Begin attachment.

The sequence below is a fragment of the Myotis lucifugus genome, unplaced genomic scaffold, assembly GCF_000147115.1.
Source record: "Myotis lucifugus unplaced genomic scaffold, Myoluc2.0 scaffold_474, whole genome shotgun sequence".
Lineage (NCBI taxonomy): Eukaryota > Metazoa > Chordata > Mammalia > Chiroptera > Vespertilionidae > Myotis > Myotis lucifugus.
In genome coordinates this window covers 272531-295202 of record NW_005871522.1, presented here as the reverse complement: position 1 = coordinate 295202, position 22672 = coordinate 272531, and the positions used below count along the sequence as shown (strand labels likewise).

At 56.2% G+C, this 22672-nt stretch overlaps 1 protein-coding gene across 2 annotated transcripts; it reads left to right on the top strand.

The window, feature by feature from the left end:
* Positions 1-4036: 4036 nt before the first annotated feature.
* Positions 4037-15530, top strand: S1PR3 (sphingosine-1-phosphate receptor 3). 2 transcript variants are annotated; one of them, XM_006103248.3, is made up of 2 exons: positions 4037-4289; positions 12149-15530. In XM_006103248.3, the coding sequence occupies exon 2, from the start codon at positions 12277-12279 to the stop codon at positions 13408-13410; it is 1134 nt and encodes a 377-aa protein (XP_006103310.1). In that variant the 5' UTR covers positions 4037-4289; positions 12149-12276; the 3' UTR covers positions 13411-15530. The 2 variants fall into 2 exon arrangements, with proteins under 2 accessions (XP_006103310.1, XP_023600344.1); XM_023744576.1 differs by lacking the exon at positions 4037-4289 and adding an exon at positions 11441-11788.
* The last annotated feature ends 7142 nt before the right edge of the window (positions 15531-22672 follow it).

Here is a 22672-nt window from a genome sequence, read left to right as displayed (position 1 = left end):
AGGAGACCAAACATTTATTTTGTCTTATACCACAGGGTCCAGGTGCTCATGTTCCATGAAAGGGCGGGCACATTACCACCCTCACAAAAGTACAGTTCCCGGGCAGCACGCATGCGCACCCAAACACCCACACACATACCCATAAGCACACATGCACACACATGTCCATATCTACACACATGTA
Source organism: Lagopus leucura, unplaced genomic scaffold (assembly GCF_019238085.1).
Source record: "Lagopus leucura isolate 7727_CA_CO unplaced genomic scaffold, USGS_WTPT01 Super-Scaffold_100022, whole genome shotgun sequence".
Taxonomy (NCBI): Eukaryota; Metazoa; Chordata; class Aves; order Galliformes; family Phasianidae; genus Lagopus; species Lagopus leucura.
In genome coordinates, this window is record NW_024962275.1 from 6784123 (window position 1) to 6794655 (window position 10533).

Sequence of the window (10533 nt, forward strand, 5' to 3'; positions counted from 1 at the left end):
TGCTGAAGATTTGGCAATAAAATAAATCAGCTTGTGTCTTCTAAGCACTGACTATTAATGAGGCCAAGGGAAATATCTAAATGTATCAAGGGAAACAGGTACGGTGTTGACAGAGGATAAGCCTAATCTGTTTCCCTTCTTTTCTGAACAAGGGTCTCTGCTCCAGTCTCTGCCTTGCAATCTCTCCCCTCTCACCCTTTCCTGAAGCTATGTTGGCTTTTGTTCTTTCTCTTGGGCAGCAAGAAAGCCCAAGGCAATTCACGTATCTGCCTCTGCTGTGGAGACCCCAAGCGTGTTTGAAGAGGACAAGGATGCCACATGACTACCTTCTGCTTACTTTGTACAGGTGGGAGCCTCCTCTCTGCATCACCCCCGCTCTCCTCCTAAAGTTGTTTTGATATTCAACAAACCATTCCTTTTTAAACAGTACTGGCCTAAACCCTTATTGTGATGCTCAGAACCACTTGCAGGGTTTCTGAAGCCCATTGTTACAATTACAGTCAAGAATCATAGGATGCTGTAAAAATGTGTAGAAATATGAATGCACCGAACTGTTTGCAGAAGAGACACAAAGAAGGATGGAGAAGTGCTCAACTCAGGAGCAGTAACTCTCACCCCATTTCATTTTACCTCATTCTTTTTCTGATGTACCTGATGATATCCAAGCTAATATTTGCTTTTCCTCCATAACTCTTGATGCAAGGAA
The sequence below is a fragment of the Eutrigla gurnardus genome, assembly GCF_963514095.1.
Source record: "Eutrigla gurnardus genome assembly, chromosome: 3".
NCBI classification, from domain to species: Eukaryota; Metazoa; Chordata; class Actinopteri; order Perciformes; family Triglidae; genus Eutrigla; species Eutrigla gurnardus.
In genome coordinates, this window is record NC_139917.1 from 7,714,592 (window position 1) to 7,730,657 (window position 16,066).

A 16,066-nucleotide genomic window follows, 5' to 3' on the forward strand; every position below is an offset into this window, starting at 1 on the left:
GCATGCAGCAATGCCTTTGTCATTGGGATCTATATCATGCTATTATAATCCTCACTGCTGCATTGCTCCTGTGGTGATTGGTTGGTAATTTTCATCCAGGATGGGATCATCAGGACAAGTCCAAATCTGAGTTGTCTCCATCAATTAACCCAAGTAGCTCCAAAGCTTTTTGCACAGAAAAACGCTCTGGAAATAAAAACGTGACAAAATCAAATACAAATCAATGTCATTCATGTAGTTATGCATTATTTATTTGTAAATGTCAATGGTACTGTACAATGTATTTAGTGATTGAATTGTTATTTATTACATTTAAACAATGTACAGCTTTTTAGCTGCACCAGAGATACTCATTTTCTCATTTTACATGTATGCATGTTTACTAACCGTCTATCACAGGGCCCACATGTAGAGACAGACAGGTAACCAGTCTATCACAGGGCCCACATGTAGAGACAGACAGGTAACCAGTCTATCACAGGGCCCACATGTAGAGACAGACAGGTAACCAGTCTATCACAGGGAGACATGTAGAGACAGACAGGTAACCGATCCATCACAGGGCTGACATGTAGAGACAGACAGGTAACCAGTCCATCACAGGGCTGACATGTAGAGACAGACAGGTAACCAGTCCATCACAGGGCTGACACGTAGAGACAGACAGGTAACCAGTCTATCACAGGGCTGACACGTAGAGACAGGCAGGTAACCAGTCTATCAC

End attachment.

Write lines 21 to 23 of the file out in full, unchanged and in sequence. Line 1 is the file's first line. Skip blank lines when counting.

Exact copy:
In genome coordinates, this window is record NC_139917.1 from 7,714,592 (window position 1) to 7,730,657 (window position 16,066).

A 16,066-nucleotide genomic window follows, 5' to 3' on the forward strand; every position below is an offset into this window, starting at 1 on the left:
GCATGCAGCAATGCCTTTGTCATTGGGATCTATATCATGCTATTATAATCCTCACTGCTGCATTGCTCCTGTGGTGATTGGTTGGTAATTTTCATCCAGGATGGGATCATCAGGACAAGTCCAAATCTGAGTTGTCTCCATCAATTAACCCAAGTAGCTCCAAAGCTTTTTGCACAGAAAAACGCTCTGGAAATAAAAACGTGACAAAATCAAATACAAATCAATGTCATTCATGTAGTTATGCATTATTTATTTGTAAATGTCAATGGTACTGTACAATGTATTTAGTGATTGAATTGTTATTTATTACATTTAAACAATGTACAGCTTTTTAGCTGCACCAGAGATACTCATTTTCTCATTTTACATGTATGCATGTTTACTAACCGTCTATCACAGGGCCCACATGTAGAGACAGACAGGTAACCAGTCTATCACAGGGCCCACATGTAGAGACAGACAGGTAACCAGTCTATCACAGGGCCCACATGTAGAGACAGACAGGTAACCAGTCTATCACAGGGAGACATGTAGAGACAGACAGGTAACCGATCCATCACAGGGCTGACATGTAGAGACAGACAGGTAACCAGTCCATCACAGGGCTGACATGTAGAGACAGACAGGTAACCAGTCCATCACAGGGCTGACACGTAGAGACAGACAGGTAACCAGTCTATCACAGGGCTGACACGTAGAGACAGGCAGGTAACCAGTCTATCAC